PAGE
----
By Doug Baker, Vice President, Industry Relations - Private Brands, Technology, FMI
I have a bottle of alcohol-based hand sanitizer with at least 60% alcohol sitting on my desk at work. It’s half-full, and I’ve used it more in the last two weeks than in the last two years. I'm also washing my hands with soap and water for 20 seconds. The reports of coronavirus have heightened our awareness regarding personal health and prevention habits, and compounding these challenges, our members also must think about the well-being of their associates, their customers and the overall supply chain as they prepare for a potential public health crisis.
While we often follow preparedness protocols to anticipate a crisis, coronavirus stresses on the marketplace have forced crisis management teams to multitask. They’ve been approaching this situation in a dual-preparedness mode:
- Preventive preparedness – consumers buy products that help them stay well, such as personal and household cleaning items.
- Response preparedness – shoppers select products that might help them sustain a lifestyle at home for a longer period of time if the virus affects them or a family member.
Retailers are adept at disaster preparedness and keeping a pulse on consumer trends to anticipate demand spikes. As trading partners, manufacturers and food retailers work diligently to forecast product category needs, and if necessary, adjust SKUs to meet market demand.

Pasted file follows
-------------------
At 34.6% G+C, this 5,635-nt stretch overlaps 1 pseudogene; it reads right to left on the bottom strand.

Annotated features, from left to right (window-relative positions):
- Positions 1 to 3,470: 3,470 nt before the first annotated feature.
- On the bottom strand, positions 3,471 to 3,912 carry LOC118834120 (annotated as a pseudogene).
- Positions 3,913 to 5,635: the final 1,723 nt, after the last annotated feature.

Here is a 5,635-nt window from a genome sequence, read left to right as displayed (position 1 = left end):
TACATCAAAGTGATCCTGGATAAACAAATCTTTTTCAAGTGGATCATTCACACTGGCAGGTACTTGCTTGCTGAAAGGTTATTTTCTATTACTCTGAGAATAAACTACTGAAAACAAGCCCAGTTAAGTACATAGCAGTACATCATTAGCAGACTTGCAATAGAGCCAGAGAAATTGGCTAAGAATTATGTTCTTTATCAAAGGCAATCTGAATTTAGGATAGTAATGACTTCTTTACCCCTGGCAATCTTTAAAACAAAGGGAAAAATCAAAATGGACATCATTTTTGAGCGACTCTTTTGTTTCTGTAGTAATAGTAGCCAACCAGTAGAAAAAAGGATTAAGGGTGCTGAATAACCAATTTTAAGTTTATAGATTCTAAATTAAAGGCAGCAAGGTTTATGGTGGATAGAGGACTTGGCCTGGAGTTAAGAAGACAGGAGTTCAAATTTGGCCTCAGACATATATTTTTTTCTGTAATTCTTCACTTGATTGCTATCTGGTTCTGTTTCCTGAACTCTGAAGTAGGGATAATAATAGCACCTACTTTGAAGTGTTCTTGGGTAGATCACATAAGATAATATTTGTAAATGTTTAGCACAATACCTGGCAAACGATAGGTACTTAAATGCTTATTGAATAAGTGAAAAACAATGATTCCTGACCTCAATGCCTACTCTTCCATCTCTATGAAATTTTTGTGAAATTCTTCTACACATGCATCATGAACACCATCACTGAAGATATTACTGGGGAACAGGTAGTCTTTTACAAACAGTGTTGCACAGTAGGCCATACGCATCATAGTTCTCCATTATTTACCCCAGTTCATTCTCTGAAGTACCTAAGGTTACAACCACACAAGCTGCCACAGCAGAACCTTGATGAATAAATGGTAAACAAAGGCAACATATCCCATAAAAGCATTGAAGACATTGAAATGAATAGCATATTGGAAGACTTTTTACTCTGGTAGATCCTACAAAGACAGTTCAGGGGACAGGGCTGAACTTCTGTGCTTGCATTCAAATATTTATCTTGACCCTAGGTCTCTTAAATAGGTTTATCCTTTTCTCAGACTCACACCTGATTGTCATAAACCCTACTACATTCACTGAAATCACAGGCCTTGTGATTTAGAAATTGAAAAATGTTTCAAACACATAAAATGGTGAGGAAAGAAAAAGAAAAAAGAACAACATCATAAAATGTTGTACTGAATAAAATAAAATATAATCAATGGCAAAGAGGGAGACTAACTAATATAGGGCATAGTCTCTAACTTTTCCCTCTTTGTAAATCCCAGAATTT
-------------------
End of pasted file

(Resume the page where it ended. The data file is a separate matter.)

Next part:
Certainly, supply chain pressures will arise as new cases of the virus emerge. Shoppers may witness some out-of-stocks in a store due to sales spikes, but that doesn't necessarily mean that the supply chain is short that product. Retailers have secondary inventory sources that they could tap in the event a crisis does occur. Like a weather event, grocers can anticipate and prepare, but unlike a weather event, preparedness planning for this virus is not concentrated to one region.
Retailers are also rigorously cleaning and sanitizing; many of our members tell us they’re spending additional time wiping down their stores ever few hours, ensuring buttons, handles and working services are sanitized and that shoppers have access to cleaning wipes for carts and baskets.
This is a time for supply chain preparedness and planning. On our dedicated landing page, www.FMI.org/Coronavirus, you may download a Coronavirus Preparedness Checklist and a new Coronavirus and Pandemic Preparedness for the Food Industry guide, which can be customized for your internal manuals. Join FMI for a webinar on March 10 with guest speaker Dr. Ian Williams, CDC, to get an overview and current status of the virus, hear what CDC is doing in response to the outbreak, and learn what CDC’s current recommendations are for the retail, wholesale and the food industry as a whole.
Register for Coronavirus Webinar